Anyone who has had to start from scratch to perform materials' testing knows the amount of design effort required to execute a single test. For plain-woven fabrics that can consist of composite materials with complex microstructures, the task is more difficult. Measuring multi-axial and shear, material properties, seam strength and joint strength raises the difficulty level even further. However, plain-woven fabrics are frequently used as structural materials in air-inflated structures and quick set-up temporary structures such as shelters and bridges. As a result, the Naval Undersea Warfare Center Div. Newport (NUWCDIVNPT) was very interested in verifying the mechanical properties of these materials. To accomplish this testing, NUWCDIVNPT designed and patented a multi-axis technique and developed a fixture to implement the approach. Patent #6,860,156 was issued for a combined in-plane shear and multi-axial tension or compression testing apparatus.
To perform in-plane shear and multi-axial tension or compression, the tester has four upper linkage arms and four lower linkage arms connected by pivoting sleeves. Load transfer plates secure the specimen and provide pivot mounting points for the linkages. When the vertices are under compressive or tensile forces, each linkage can rotate toward the other linkages and apply compression or tension to the specimen. The testing machine can rotate the vertices for shear testing and apply a torsional load to the specimen. The fixture enables materials testing in several modes including uniaxial tension, uniaxial compression, biaxial tension both with and without shear, biaxial compression with and without shear, and shear only.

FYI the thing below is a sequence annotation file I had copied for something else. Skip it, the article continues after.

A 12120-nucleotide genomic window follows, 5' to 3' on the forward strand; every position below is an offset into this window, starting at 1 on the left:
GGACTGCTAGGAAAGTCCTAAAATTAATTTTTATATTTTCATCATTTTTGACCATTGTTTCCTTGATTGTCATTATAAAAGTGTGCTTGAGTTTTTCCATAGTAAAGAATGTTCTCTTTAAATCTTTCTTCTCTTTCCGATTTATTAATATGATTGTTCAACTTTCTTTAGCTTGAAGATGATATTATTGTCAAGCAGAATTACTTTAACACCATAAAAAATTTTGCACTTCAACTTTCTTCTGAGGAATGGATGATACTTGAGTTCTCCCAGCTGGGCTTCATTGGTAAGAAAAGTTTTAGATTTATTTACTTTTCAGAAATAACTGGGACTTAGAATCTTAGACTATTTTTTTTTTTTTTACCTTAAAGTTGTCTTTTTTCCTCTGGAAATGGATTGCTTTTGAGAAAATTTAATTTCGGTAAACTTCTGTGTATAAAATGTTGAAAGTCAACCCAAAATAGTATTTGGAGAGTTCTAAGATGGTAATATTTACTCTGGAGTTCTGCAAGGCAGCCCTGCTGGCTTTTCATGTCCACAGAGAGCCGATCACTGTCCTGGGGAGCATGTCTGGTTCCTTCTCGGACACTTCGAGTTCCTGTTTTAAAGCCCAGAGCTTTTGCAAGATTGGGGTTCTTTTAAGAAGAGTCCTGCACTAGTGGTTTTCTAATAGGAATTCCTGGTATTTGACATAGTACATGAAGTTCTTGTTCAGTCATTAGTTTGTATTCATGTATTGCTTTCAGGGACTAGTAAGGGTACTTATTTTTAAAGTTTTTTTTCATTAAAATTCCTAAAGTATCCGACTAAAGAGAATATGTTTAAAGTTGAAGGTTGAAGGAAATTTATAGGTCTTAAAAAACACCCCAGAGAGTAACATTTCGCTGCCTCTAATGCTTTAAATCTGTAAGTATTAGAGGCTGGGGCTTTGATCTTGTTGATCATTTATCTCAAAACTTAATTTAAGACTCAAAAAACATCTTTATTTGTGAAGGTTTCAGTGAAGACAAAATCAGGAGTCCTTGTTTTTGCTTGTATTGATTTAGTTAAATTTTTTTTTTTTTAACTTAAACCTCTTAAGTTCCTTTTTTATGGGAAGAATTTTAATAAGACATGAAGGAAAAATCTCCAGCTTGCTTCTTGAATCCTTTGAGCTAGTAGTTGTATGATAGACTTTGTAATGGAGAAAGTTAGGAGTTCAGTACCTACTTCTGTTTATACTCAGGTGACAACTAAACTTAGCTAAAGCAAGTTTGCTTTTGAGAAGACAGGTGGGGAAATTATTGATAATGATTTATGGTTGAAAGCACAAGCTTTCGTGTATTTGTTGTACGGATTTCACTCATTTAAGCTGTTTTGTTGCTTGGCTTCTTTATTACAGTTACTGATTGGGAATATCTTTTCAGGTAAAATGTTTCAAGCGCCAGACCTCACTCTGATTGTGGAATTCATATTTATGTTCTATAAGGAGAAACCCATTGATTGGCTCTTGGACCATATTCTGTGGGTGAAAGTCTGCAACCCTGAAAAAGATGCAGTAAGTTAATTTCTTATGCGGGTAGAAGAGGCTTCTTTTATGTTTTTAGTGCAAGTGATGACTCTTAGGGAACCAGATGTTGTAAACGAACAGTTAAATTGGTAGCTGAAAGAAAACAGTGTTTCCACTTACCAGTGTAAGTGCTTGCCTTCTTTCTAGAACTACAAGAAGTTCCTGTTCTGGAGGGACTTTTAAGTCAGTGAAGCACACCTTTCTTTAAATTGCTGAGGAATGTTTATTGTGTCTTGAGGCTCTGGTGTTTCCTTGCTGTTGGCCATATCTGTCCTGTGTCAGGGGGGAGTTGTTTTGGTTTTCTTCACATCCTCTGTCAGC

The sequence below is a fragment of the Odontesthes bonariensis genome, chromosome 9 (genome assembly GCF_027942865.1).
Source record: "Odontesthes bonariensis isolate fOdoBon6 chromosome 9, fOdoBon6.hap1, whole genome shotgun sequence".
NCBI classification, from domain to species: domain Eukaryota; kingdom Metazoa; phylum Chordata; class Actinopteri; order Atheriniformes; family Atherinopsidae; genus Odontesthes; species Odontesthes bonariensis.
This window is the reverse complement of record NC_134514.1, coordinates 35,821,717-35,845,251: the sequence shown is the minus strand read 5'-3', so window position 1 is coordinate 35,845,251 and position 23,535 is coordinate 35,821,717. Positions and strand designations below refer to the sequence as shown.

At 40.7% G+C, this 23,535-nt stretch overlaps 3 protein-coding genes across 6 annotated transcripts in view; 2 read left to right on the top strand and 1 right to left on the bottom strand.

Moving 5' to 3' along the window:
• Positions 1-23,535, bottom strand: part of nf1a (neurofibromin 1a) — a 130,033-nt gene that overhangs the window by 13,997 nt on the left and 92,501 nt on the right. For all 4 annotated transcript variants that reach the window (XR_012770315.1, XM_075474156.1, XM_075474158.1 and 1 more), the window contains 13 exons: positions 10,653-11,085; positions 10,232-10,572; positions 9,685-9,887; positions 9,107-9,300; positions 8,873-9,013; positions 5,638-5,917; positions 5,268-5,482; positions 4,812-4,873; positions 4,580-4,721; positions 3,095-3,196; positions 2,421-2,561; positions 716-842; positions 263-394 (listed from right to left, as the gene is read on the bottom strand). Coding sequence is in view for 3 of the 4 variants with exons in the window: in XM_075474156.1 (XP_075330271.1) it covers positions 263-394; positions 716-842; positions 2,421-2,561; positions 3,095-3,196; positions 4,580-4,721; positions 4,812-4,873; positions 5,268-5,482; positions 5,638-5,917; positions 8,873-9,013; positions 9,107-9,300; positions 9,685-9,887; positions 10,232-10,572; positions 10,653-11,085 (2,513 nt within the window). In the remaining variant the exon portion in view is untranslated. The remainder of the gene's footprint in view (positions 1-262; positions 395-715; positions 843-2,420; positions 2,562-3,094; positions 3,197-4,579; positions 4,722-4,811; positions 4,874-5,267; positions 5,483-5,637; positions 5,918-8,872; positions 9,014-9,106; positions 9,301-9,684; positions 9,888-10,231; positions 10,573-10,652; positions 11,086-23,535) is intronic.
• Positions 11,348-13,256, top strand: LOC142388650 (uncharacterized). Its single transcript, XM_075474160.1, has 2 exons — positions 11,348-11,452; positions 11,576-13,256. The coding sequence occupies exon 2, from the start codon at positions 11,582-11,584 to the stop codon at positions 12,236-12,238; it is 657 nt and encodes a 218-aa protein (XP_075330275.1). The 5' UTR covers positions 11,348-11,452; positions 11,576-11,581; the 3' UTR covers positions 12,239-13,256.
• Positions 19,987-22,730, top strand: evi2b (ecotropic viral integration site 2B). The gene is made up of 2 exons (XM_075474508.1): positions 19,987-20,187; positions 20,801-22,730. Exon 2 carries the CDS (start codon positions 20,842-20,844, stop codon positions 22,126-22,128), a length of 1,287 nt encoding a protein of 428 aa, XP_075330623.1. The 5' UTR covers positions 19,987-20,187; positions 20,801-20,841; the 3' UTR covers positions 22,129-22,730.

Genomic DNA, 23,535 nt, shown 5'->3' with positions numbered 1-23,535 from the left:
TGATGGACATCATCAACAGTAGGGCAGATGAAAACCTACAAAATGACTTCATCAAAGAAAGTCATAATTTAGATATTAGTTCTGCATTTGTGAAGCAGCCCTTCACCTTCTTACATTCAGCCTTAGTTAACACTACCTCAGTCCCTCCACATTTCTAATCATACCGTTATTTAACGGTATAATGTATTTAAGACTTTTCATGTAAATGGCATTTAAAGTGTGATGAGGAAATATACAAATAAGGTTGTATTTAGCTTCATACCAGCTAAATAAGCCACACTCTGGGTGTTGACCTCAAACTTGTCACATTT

Both the Army and the Navy have used the fixture to successfully design air-inflatable composite structures.
Science fiction author Isaac Asimov may have the best rules for effective brainstorming and creativity. His never-before-published essay, "On Creativity," recently made it to the Web pages of MIT Technology Review.
Much has been made over the potentially dangerous flammability of lithium-ion batteries after major companies like Boeing, Sony, and Tesla have grappled with well-publicized battery fires. Researchers at Stanford University may have come up with a solution to this problem with a smart sensor for lithium-ion batteries that provides a warning if the battery is about to overheat or catch fire.
In this new Design News feature, "How it Works," we’re starting off by examining the inner workings of the electronic cigarette. While e-cigarettes seemed like a gimmick just two or three years ago, they’re catching fire -- so to speak. Sales topped $1 billion last year and are set to hit $10 billion by 2017. Cigarette companies are fighting back by buying up e-cigarette manufacturers.
Advertised as the "Most Powerful Tablet Under $100," the Kindle Fire HD 6 was too tempting for the team at iFixit to pass up. Join us to find out if inexpensive means cheap, irreparable, or just down right economical. It's teardown time!
Focus on Fundamentals consists of 45-minute on-line classes that cover a host of technologies. You learn without leaving the comfort of your desk. All classes are taught by subject-matter experts and all are archived. So if you can't attend live, attend at your convenience.